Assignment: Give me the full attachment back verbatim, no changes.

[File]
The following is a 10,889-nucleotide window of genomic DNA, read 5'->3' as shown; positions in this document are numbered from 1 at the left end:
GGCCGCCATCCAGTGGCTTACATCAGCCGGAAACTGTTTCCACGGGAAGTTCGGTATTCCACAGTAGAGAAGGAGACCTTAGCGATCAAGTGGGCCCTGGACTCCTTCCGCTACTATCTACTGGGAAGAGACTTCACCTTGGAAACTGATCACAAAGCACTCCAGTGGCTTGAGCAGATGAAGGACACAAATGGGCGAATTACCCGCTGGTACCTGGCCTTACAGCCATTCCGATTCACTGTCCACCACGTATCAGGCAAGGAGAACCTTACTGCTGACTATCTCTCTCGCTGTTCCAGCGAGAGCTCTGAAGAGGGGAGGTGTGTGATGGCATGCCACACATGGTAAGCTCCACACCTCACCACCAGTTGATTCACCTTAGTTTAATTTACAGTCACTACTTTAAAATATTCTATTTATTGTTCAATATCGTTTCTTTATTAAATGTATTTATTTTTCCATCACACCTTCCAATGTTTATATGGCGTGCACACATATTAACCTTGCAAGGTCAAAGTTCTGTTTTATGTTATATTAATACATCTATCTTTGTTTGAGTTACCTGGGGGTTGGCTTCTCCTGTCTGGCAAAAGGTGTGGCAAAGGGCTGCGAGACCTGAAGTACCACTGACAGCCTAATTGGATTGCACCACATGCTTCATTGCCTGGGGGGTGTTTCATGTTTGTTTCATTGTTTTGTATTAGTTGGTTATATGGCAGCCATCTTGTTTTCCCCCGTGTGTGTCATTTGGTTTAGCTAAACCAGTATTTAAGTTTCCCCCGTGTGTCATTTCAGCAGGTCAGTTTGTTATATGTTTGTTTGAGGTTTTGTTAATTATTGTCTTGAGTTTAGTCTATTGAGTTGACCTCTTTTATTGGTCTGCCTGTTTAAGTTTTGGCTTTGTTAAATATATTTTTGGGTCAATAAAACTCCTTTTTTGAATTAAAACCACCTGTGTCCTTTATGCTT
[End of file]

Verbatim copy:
The following is a 10,889-nucleotide window of genomic DNA, read 5'->3' as shown; positions in this document are numbered from 1 at the left end:
GGCCGCCATCCAGTGGCTTACATCAGCCGGAAACTGTTTCCACGGGAAGTTCGGTATTCCACAGTAGAGAAGGAGACCTTAGCGATCAAGTGGGCCCTGGACTCCTTCCGCTACTATCTACTGGGAAGAGACTTCACCTTGGAAACTGATCACAAAGCACTCCAGTGGCTTGAGCAGATGAAGGACACAAATGGGCGAATTACCCGCTGGTACCTGGCCTTACAGCCATTCCGATTCACTGTCCACCACGTATCAGGCAAGGAGAACCTTACTGCTGACTATCTCTCTCGCTGTTCCAGCGAGAGCTCTGAAGAGGGGAGGTGTGTGATGGCATGCCACACATGGTAAGCTCCACACCTCACCACCAGTTGATTCACCTTAGTTTAATTTACAGTCACTACTTTAAAATATTCTATTTATTGTTCAATATCGTTTCTTTATTAAATGTATTTATTTTTCCATCACACCTTCCAATGTTTATATGGCGTGCACACATATTAACCTTGCAAGGTCAAAGTTCTGTTTTATGTTATATTAATACATCTATCTTTGTTTGAGTTACCTGGGGGTTGGCTTCTCCTGTCTGGCAAAAGGTGTGGCAAAGGGCTGCGAGACCTGAAGTACCACTGACAGCCTAATTGGATTGCACCACATGCTTCATTGCCTGGGGGGTGTTTCATGTTTGTTTCATTGTTTTGTATTAGTTGGTTATATGGCAGCCATCTTGTTTTCCCCCGTGTGTGTCATTTGGTTTAGCTAAACCAGTATTTAAGTTTCCCCCGTGTGTCATTTCAGCAGGTCAGTTTGTTATATGTTTGTTTGAGGTTTTGTTAATTATTGTCTTGAGTTTAGTCTATTGAGTTGACCTCTTTTATTGGTCTGCCTGTTTAAGTTTTGGCTTTGTTAAATATATTTTTGGGTCAATAAAACTCCTTTTTTGAATTAAAACCACCTGTGTCCTTTATGCTT